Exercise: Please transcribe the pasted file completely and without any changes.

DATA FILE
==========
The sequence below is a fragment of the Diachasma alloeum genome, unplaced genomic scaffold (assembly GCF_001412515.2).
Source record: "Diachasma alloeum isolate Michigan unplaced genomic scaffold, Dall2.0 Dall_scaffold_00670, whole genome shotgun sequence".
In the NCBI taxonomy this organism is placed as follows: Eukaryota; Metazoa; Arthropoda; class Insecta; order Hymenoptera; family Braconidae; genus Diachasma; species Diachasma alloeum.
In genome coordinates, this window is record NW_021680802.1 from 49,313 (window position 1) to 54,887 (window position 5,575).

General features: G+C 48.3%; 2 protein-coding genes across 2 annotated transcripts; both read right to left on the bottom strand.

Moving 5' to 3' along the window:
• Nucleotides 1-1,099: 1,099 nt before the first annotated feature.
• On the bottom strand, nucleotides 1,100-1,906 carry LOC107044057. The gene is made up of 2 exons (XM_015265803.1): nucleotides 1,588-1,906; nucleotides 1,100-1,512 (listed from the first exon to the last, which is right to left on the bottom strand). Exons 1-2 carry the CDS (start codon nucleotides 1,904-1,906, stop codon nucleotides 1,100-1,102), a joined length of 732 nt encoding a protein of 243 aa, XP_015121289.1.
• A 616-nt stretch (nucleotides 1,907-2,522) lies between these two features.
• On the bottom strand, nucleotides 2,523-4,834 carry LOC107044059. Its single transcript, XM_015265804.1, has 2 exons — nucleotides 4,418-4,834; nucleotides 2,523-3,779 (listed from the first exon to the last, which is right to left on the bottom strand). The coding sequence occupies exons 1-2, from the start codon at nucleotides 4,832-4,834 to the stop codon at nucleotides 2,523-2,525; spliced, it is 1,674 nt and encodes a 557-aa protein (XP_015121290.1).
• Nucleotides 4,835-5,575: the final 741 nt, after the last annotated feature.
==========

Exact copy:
The sequence below is a fragment of the Diachasma alloeum genome, unplaced genomic scaffold (assembly GCF_001412515.2).
Source record: "Diachasma alloeum isolate Michigan unplaced genomic scaffold, Dall2.0 Dall_scaffold_00670, whole genome shotgun sequence".
In the NCBI taxonomy this organism is placed as follows: Eukaryota; Metazoa; Arthropoda; class Insecta; order Hymenoptera; family Braconidae; genus Diachasma; species Diachasma alloeum.
In genome coordinates, this window is record NW_021680802.1 from 49,313 (window position 1) to 54,887 (window position 5,575).

General features: G+C 48.3%; 2 protein-coding genes across 2 annotated transcripts; both read right to left on the bottom strand.

Moving 5' to 3' along the window:
• Nucleotides 1-1,099: 1,099 nt before the first annotated feature.
• On the bottom strand, nucleotides 1,100-1,906 carry LOC107044057. The gene is made up of 2 exons (XM_015265803.1): nucleotides 1,588-1,906; nucleotides 1,100-1,512 (listed from the first exon to the last, which is right to left on the bottom strand). Exons 1-2 carry the CDS (start codon nucleotides 1,904-1,906, stop codon nucleotides 1,100-1,102), a joined length of 732 nt encoding a protein of 243 aa, XP_015121289.1.
• A 616-nt stretch (nucleotides 1,907-2,522) lies between these two features.
• On the bottom strand, nucleotides 2,523-4,834 carry LOC107044059. Its single transcript, XM_015265804.1, has 2 exons — nucleotides 4,418-4,834; nucleotides 2,523-3,779 (listed from the first exon to the last, which is right to left on the bottom strand). The coding sequence occupies exons 1-2, from the start codon at nucleotides 4,832-4,834 to the stop codon at nucleotides 2,523-2,525; spliced, it is 1,674 nt and encodes a 557-aa protein (XP_015121290.1).
• Nucleotides 4,835-5,575: the final 741 nt, after the last annotated feature.